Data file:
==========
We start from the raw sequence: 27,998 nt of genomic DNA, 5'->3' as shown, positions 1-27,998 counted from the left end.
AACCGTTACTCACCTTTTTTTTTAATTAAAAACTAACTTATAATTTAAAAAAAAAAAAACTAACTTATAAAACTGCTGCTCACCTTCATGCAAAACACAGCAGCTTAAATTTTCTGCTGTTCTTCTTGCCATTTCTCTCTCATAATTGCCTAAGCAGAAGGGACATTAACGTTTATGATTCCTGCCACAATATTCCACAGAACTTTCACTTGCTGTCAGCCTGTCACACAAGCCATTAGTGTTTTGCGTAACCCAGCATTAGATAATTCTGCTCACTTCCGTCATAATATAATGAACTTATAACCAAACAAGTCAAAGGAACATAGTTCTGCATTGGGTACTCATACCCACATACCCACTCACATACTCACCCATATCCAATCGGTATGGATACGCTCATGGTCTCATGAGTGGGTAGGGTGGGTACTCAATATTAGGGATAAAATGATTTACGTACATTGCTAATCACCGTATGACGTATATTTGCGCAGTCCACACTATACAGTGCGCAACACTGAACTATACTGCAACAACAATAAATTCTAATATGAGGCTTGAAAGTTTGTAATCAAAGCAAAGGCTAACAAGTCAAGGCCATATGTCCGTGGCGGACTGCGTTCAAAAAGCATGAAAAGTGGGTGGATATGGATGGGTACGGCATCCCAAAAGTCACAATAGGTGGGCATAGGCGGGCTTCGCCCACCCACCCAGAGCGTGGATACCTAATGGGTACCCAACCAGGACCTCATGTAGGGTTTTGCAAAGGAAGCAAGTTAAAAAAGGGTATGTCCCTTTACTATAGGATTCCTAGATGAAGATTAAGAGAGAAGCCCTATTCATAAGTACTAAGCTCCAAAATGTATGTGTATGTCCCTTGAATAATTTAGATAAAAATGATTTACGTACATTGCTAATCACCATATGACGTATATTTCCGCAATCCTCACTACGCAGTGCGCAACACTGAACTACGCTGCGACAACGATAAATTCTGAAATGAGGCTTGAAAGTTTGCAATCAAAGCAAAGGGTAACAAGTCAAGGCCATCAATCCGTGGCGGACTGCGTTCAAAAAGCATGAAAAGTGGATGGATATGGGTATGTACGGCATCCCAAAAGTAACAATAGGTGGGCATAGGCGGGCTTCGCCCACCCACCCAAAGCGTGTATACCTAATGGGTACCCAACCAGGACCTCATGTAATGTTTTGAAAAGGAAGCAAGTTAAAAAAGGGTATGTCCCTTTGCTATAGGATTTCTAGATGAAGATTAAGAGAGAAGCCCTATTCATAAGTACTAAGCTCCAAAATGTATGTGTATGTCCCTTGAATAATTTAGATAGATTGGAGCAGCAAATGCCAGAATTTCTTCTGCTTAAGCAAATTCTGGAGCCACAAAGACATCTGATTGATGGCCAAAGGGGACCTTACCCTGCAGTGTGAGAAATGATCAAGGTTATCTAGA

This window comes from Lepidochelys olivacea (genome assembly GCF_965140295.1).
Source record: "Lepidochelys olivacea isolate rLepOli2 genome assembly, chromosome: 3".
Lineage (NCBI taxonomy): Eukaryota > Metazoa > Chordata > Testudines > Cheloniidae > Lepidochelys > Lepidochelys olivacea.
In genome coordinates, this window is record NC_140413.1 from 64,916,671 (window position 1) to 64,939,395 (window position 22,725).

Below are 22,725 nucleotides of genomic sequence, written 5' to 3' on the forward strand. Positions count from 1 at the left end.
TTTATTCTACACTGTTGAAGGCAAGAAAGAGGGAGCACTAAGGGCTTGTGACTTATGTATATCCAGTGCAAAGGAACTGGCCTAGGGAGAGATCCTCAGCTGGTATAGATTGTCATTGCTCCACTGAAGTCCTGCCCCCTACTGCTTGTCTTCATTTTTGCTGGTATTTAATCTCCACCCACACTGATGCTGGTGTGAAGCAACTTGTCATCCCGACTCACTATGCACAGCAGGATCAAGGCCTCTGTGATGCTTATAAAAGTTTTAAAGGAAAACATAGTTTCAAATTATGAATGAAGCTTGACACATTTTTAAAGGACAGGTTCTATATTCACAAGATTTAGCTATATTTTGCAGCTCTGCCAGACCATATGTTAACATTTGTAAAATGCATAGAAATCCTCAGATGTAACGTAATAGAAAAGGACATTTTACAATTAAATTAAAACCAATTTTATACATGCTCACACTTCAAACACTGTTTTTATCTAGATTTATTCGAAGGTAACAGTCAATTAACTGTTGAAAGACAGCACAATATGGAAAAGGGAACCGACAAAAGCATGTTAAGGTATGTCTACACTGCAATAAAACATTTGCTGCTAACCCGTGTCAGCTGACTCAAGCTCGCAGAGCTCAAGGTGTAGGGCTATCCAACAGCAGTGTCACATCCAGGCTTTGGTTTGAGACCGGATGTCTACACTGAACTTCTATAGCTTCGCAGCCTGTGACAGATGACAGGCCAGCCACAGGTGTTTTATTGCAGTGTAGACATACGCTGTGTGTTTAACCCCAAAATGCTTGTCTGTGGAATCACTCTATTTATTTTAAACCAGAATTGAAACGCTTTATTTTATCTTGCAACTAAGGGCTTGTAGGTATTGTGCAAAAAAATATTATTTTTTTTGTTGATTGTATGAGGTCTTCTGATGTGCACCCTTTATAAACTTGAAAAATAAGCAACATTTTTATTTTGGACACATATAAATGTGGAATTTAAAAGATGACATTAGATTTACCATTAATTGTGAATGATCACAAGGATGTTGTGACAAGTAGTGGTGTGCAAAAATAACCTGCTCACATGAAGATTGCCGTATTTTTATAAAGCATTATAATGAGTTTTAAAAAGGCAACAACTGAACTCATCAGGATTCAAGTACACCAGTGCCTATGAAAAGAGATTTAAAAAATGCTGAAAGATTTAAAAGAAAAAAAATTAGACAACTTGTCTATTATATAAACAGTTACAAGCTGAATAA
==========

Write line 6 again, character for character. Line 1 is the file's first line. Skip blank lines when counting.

In genome coordinates, this window is record NC_140413.1 from 64,916,671 (window position 1) to 64,939,395 (window position 22,725).